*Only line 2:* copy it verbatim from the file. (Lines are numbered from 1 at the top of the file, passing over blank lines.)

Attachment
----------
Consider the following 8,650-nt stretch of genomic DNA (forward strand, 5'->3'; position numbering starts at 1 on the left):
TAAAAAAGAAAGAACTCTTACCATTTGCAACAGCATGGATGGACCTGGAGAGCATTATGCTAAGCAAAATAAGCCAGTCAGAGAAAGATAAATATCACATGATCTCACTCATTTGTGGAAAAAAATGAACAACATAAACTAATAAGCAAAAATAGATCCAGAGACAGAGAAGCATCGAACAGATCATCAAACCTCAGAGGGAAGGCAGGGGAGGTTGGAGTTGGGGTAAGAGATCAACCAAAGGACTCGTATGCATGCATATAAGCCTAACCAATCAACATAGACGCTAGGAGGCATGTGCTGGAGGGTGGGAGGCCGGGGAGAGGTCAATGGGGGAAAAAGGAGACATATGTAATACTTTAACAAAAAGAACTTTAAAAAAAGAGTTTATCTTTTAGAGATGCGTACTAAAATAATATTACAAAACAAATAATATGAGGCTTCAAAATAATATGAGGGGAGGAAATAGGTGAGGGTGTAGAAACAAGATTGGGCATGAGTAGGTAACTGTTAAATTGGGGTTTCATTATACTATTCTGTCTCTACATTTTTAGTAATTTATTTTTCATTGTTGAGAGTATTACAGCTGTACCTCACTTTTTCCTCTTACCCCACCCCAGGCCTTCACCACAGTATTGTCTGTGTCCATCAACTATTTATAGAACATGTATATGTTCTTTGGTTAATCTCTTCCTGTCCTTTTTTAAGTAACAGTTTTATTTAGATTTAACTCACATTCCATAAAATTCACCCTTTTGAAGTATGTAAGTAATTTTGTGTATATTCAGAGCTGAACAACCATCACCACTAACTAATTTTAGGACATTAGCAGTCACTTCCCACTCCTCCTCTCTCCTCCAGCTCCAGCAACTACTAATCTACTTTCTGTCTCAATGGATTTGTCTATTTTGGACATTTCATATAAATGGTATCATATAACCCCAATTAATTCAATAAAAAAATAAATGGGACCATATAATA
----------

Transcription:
TAAAAAAGAAAGAACTCTTACCATTTGCAACAGCATGGATGGACCTGGAGAGCATTATGCTAAGCAAAATAAGCCAGTCAGAGAAAGATAAATATCACATGATCTCACTCATTTGTGGAAAAAAATGAACAACATAAACTAATAAGCAAAAATAGATCCAGAGACAGAGAAGCATCGAACAGATCATCAAACCTCAGAGGGAAGGCAGGGGAGGTTGGAGTTGGGGTAAGAGATCAACCAAAGGACTCGTATGCATGCATATAAGCCTAACCAATCAACATAGACGCTAGGAGGCATGTGCTGGAGGGTGGGAGGCCGGGGAGAGGTCAATGGGGGAAAAAGGAGACATATGTAATACTTTAACAAAAAGAACTTTAAAAAAAGAGTTTATCTTTTAGAGATGCGTACTAAAATAATATTACAAAACAAATAATATGAGGCTTCAAAATAATATGAGGGGAGGAAATAGGTGAGGGTGTAGAAACAAGATTGGGCATGAGTAGGTAACTGTTAAATTGGGGTTTCATTATACTATTCTGTCTCTACATTTTTAGTAATTTATTTTTCATTGTTGAGAGTATTACAGCTGTACCTCACTTTTTCCTCTTACCCCACCCCAGGCCTTCACCACAGTATTGTCTGTGTCCATCAACTATTTATAGAACATGTATATGTTCTTTGGTTAATCTCTTCCTGTCCTTTTTTAAGTAACAGTTTTATTTAGATTTAACTCACATTCCATAAAATTCACCCTTTTGAAGTATGTAAGTAATTTTGTGTATATTCAGAGCTGAACAACCATCACCACTAACTAATTTTAGGACATTAGCAGTCACTTCCCACTCCTCCTCTCTCCTCCAGCTCCAGCAACTACTAATCTACTTTCTGTCTCAATGGATTTGTCTATTTTGGACATTTCATATAAATGGTATCATATAACCCCAATTAATTCAATAAAAAAATAAATGGGACCATATAATA